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--  Column  --

Time to Ponder the Next Lumber Deal

By John Clarkcolumn.jpg (10830 bytes)

Federal Trade Minister Sergio Marchi will have to wrap his head around a lot more questions than simply whether to renew or abandon the Canada-US softwood lumber export agreement when it runs out in March 2001.

In fact, abandoning the deal is not really an option. Notwithstanding MacMillan Bloedel Ltd. chief executive officer Tom Stephens’ recent injunction to stand and fight, the Americans would just resort to the old countervail strategy that worked so well before 1995.

Nobody liked it when Ottawa collected the countervail money to keep it in Canada and then doled it out to the provinces. So what Marchi has to consider is not whether but what to renegotiate and how to renegotiate it.

It doesn’t say much for our sovereignty to have to admit, as Marchi does, that the Americans have really managed our trade in lumber. He believes managed trade is "a dangerous omen of things to come because it’s one-way trade and one-way trade is a dead end".

But the fact is there will have to be another softwood deal and that the real renegotiation will be within Canada— between the primary exporting provinces and Ottawa.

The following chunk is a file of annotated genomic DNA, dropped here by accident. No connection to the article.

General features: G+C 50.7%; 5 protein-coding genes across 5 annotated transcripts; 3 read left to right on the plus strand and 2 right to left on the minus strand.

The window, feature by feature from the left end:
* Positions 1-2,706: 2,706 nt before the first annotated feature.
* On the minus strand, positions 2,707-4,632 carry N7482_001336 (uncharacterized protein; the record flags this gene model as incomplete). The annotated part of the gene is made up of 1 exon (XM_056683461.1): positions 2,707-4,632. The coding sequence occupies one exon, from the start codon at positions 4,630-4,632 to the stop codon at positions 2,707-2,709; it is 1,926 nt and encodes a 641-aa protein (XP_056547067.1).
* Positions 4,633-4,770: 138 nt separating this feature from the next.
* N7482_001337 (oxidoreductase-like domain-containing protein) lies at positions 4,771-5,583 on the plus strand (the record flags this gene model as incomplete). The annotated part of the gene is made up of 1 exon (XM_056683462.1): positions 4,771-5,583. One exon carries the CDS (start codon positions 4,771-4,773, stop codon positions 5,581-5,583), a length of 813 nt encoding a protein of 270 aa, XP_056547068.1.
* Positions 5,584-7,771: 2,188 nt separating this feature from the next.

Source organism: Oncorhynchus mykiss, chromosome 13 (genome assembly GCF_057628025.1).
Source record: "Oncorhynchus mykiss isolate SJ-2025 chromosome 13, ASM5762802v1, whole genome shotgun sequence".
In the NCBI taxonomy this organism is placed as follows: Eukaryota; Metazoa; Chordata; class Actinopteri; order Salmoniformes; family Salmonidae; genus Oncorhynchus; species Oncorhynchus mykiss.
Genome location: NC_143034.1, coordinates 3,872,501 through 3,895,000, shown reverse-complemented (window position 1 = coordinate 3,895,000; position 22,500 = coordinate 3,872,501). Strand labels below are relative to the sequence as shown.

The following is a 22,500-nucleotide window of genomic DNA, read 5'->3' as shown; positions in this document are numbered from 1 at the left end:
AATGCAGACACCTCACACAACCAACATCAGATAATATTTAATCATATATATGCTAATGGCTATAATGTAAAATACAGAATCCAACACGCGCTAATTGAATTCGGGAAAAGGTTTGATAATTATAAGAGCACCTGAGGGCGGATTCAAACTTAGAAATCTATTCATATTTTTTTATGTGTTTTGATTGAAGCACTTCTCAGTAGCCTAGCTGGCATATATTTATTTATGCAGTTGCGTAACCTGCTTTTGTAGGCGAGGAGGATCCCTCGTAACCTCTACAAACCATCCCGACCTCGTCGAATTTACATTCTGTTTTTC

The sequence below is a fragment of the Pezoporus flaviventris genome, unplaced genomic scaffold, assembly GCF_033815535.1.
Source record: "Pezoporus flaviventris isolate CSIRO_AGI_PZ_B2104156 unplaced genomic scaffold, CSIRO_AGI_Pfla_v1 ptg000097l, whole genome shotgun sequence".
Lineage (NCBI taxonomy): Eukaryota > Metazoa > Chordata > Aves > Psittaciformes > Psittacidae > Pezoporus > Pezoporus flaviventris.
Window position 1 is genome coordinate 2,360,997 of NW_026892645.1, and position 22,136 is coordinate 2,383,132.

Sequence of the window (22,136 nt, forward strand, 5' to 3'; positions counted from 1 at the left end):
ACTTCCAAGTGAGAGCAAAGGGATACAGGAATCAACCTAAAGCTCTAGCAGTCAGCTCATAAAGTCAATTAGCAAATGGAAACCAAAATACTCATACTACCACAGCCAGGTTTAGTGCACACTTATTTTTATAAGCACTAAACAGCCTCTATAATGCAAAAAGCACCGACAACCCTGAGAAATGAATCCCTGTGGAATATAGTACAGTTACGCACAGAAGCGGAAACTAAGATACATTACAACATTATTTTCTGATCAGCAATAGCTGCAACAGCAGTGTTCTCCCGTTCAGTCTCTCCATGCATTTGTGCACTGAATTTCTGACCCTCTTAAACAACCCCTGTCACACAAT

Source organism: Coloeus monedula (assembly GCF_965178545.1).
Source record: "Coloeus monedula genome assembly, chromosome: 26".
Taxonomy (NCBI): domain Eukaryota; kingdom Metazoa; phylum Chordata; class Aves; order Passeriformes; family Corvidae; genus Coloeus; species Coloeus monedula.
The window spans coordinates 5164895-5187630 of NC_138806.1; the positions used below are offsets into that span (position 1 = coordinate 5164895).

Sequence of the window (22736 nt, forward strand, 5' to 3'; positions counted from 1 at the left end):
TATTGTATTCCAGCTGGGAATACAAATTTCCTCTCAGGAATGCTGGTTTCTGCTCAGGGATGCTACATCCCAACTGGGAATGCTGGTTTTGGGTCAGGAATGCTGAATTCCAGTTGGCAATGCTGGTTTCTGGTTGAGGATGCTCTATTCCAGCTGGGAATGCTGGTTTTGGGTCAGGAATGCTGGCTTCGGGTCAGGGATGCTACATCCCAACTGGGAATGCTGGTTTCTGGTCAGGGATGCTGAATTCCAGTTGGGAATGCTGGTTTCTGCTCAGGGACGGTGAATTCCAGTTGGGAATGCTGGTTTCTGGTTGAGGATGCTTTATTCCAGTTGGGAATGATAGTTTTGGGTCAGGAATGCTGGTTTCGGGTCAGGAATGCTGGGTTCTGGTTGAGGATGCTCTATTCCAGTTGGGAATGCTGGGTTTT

The existing document can’t be renewed. There are too many problems on our side of the border, never mind what the Americans might bring to the table next time. Washington is systematically short-circuiting every Canadian attempt to ease the impact of their import quotas.

To rewrite the deal, we have to decide how far we want to go to get the Americans off our backs. Should we end the stumpage rules, which vary all over the map across Canada with eastern Canadian producers paying about one-third of BC rates? What would replace stumpage?

The Americans want an open log market in Canada and an end to log export restrictions. That idea sounds loud alarm bells through the country about what uncontrolled log shipments would lead to–everything from a huge drain of our raw wood south right through to some profound restructuring of the way provincial governments man-age publicly owned forest land.

If tenure systems are to be changed, should they be harmonized across the country to make open markets work better and simplify our dealings with the Americans?

Would it be even better just to privatize the forests and have done with it? About 95 per cent of the forests here are in the public domain, much less than that in the US. Open log markets would be a neat fit for privately held land owners and the Americans would have little to complain about.

Privatization is a radical idea in Canada but private forest land is not. The Irving family in New Brunswick holds a large amount of timberlands and there are many small woodlot stakeholders throughout the Atlantic provinces. All were spared the American countervail and the export quotas that have been levied on other provinces.